The new Controlling and Coercive amendment extends the offence of controlling or coercive behaviour to include post-separation abuse where ex-partners no longer live in the same house. It also now covers family members who no longer live together with their abuser, such as children. The new amendment, championed by Baroness Lister in the House of Lords, has been widely welcomed by ministers and campaigners alike:
“Controlling or coercive behaviour is an insidious form of domestic abuse that can destroy lives. I am pleased that the offence is being extended so we can protect more victims and send a clear message to perpetrators.”
Safeguarding Minister Victoria Atkins
“We’re absolutely delighted the government is criminalising post-separation abuse via an amendment to the Domestic Abuse Bill. By doing so, victims will receive the recognition they need and deserve. Post-separation abuse is a devastating form of coercive control and the economic abuse elements of this can continue for decades. Legislation is the first essential step on the path to eradicating it and preventing future homicides.”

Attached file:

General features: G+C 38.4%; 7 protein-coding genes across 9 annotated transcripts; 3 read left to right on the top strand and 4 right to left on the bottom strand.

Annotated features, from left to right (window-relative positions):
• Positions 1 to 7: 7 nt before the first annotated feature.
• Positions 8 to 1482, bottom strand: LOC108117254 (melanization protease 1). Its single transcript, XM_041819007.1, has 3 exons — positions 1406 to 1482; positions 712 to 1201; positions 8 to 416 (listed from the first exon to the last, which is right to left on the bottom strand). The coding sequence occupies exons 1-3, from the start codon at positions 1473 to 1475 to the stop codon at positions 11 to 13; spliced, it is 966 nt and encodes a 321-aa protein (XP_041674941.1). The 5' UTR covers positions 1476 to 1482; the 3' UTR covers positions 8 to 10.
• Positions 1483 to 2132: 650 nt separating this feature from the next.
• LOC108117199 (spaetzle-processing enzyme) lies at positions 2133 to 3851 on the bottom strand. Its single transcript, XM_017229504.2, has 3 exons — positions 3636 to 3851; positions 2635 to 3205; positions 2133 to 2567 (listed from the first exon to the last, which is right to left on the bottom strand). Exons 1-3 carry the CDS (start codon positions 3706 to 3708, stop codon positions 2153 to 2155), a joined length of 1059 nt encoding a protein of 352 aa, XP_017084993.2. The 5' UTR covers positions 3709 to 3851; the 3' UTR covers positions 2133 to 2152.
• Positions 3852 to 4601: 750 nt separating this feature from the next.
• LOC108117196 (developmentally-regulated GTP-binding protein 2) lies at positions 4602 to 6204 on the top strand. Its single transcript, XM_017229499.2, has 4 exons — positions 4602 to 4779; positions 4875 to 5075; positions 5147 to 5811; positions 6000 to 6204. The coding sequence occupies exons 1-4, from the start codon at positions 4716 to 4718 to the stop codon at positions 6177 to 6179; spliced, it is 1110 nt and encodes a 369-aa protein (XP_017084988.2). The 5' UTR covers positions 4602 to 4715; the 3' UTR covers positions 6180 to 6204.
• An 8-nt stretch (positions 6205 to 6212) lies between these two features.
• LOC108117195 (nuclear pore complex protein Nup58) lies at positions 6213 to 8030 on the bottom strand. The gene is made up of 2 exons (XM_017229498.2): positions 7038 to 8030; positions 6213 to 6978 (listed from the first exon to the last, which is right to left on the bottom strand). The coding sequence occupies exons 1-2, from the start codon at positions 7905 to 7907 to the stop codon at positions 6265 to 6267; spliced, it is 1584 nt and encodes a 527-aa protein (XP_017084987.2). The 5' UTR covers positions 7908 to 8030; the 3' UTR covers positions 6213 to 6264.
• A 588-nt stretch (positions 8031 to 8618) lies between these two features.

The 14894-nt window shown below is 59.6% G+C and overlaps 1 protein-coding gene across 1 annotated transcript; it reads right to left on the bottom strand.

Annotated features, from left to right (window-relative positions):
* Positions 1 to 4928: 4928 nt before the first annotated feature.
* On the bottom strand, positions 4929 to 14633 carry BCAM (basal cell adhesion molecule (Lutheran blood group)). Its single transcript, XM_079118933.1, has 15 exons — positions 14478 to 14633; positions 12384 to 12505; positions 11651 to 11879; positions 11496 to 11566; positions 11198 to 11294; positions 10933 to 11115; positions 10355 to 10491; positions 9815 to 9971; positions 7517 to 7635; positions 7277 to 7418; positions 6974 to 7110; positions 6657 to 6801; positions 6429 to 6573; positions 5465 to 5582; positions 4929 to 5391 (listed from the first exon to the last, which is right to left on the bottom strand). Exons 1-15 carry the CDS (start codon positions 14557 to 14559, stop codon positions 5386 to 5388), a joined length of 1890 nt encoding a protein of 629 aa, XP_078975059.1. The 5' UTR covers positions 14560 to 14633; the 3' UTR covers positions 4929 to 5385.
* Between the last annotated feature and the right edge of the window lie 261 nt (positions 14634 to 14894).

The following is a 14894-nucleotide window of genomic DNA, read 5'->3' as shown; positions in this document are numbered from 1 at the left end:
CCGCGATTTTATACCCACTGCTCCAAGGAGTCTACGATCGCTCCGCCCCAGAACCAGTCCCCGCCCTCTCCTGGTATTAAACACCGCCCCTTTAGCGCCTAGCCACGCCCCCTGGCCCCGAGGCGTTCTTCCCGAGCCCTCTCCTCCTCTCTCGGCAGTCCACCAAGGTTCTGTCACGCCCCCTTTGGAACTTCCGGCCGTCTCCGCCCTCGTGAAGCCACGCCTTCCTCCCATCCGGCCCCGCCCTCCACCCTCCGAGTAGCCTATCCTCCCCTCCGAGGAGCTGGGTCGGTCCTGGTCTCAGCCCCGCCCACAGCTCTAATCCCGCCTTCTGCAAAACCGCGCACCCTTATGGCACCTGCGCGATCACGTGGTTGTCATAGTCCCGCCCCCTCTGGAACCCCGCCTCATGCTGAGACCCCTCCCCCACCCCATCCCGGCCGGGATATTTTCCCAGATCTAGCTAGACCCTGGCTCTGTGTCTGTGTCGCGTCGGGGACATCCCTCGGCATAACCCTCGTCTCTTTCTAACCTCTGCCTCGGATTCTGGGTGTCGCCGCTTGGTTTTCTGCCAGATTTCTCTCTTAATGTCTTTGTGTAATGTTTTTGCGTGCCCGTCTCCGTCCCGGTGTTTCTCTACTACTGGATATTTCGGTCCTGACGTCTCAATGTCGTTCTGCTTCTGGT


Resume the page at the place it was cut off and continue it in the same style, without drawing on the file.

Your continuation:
Dr Nicola Sharp-Jeffs OBE, Founder & CEO, Surviving Economic Abuse.
For the latest details on the progress of the Domestic Abuse Bill, see the parliament website.
Post-separation economic abuse
Post-separation abuse often involves economic abuse (financial manipulation) where the perpetrator continues to control and influence their ex-partner through financial means, such as running up debt, denying access to funds, or not paying Child Maintenance despite being able to.
This can also exist in more subtle forms, such as:
- Refusing to pay for extra costs for the children
- Demanding an unrealistic level of financial support and then using the children in the process
I often see parents struggling to fund all of the children’s activities, extra clothing and school uniform costs, with one parent thinking the child maintenance would cover everything. Similarly, I often see one parent feeling they have to over compensate and pay inflated financial support to ensure they are perceived to be a good parent. This ongoing manipulation causes extreme harm on both the short and long term.